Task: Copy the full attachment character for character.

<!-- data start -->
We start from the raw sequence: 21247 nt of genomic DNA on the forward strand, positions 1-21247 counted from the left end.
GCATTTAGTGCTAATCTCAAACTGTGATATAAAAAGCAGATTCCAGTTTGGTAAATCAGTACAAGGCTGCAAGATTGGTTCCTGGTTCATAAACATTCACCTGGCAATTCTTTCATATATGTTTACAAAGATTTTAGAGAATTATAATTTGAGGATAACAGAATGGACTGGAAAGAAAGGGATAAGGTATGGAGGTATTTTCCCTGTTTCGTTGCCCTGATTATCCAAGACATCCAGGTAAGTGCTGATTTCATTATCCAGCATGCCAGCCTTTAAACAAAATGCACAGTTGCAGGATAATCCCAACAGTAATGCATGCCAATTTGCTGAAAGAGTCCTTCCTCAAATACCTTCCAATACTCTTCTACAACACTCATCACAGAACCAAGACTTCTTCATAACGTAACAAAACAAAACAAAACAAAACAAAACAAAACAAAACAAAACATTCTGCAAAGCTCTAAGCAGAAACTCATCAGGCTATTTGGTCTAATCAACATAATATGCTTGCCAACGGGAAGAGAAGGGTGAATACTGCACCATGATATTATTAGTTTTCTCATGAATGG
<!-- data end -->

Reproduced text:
We start from the raw sequence: 21247 nt of genomic DNA on the forward strand, positions 1-21247 counted from the left end.
GCATTTAGTGCTAATCTCAAACTGTGATATAAAAAGCAGATTCCAGTTTGGTAAATCAGTACAAGGCTGCAAGATTGGTTCCTGGTTCATAAACATTCACCTGGCAATTCTTTCATATATGTTTACAAAGATTTTAGAGAATTATAATTTGAGGATAACAGAATGGACTGGAAAGAAAGGGATAAGGTATGGAGGTATTTTCCCTGTTTCGTTGCCCTGATTATCCAAGACATCCAGGTAAGTGCTGATTTCATTATCCAGCATGCCAGCCTTTAAACAAAATGCACAGTTGCAGGATAATCCCAACAGTAATGCATGCCAATTTGCTGAAAGAGTCCTTCCTCAAATACCTTCCAATACTCTTCTACAACACTCATCACAGAACCAAGACTTCTTCATAACGTAACAAAACAAAACAAAACAAAACAAAACAAAACAAAACAAAACATTCTGCAAAGCTCTAAGCAGAAACTCATCAGGCTATTTGGTCTAATCAACATAATATGCTTGCCAACGGGAAGAGAAGGGTGAATACTGCACCATGATATTATTAGTTTTCTCATGAATGG